• Cemeteries
  • Jewish neighborhoods
  • Museums, exhibitions and memorials
  • Synagogue

The synagogue of Asti, which has undergone repeated renovations and extensions, stands on the same site where it was originally built in the 17th Century before the ghetto was established.

The large, well-lit building of classical inspiration was erected on the site of the original synagogue in the 1830s. At the centre, four columns in false marble with round arches divide the room into nine sections with ribbed vaults. Over the central part is a dome with a lantern that previously shed light on the tevah, which was placed in the middle of the four columns. This particular architectural layout, which was unique in Italy but common to other 18th-Century synagogues in central Europe, is still today the heart of the building. The present-day layout, however, was established during the renovation works carried out in 1889, which were financed by brothers Jacob and Leonetto Ottolenghi to give prestige and visibility to the Community institution in the new climate of social equality introduced by the Emancipation. It was during these works, in fact, that the elegant facade was created, as well as the open space in front, the result of the demolition of the constructions facing Via Ottolenghi that once obscured the building. A large side wing was also built to accommodate a more spacious gallery. The tevah was removed from the central position it typically occupied in the synagogues of Piedmont and placed on the aron, enclosed in a marble balustrade, imitating the Catholic liturgical space. It was replaced by new benches for the congregation, which were originally placed against the wall around the perimeter of the hall.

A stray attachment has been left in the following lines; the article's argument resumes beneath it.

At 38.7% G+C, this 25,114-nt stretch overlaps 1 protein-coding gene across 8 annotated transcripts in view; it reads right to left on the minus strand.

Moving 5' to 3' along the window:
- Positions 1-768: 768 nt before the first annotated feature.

Lastly, the precious aron, in carved wood dating back to 1809 decorated with eight panels with the furnishings of the Tabernacle, is attributed to the workshop of the Asti-born cabinet maker Bonzanigo. An inscription commemorates Rebecca Ghiron for her donation of the gilded doors in 1816.

Via Ottolenghi, 8
Entrance with steps.

Guided tours only.
For info and reservations:
Jewish Community of Turin